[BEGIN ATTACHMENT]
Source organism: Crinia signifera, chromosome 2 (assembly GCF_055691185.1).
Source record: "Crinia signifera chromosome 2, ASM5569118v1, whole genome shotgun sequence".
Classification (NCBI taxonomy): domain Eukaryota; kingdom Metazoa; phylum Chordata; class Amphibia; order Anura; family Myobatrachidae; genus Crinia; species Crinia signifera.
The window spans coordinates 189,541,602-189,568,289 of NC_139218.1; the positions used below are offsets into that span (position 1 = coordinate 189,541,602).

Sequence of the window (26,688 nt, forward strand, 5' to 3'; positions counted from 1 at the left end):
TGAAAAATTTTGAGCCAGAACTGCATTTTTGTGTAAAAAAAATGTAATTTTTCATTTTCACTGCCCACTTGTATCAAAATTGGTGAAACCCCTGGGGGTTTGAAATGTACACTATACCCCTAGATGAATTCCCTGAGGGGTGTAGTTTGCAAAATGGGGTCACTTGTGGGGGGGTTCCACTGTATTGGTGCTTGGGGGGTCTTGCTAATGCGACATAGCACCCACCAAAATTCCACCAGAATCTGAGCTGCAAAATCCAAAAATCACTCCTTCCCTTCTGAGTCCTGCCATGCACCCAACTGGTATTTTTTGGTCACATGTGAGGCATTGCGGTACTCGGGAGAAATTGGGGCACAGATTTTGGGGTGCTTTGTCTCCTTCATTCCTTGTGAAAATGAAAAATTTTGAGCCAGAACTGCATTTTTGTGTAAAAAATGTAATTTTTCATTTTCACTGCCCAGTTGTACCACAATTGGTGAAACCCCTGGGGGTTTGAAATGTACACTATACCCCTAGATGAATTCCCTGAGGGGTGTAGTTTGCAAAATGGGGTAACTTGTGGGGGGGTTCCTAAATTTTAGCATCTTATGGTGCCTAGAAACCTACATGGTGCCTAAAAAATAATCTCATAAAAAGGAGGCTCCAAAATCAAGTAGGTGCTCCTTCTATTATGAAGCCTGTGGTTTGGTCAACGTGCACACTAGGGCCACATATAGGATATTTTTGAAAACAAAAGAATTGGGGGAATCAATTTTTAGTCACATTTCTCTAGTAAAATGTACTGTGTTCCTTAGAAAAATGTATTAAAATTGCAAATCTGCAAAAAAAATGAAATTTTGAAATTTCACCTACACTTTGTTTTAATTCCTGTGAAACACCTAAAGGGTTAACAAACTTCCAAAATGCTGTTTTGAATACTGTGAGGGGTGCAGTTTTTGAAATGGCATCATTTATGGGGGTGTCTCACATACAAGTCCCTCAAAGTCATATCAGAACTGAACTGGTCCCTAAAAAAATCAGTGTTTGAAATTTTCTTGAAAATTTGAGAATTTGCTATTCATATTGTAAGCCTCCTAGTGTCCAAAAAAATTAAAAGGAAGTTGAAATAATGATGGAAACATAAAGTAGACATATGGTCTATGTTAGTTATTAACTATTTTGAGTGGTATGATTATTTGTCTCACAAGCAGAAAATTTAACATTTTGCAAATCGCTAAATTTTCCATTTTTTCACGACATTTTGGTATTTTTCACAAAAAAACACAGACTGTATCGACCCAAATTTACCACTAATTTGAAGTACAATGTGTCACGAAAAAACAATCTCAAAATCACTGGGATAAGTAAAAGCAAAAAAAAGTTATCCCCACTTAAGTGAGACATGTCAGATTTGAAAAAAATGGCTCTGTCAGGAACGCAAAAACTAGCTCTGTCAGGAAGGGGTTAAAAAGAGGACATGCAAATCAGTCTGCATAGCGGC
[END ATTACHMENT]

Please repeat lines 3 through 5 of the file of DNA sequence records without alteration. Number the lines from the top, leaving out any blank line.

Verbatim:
Classification (NCBI taxonomy): domain Eukaryota; kingdom Metazoa; phylum Chordata; class Amphibia; order Anura; family Myobatrachidae; genus Crinia; species Crinia signifera.
The window spans coordinates 189,541,602-189,568,289 of NC_139218.1; the positions used below are offsets into that span (position 1 = coordinate 189,541,602).

Sequence of the window (26,688 nt, forward strand, 5' to 3'; positions counted from 1 at the left end):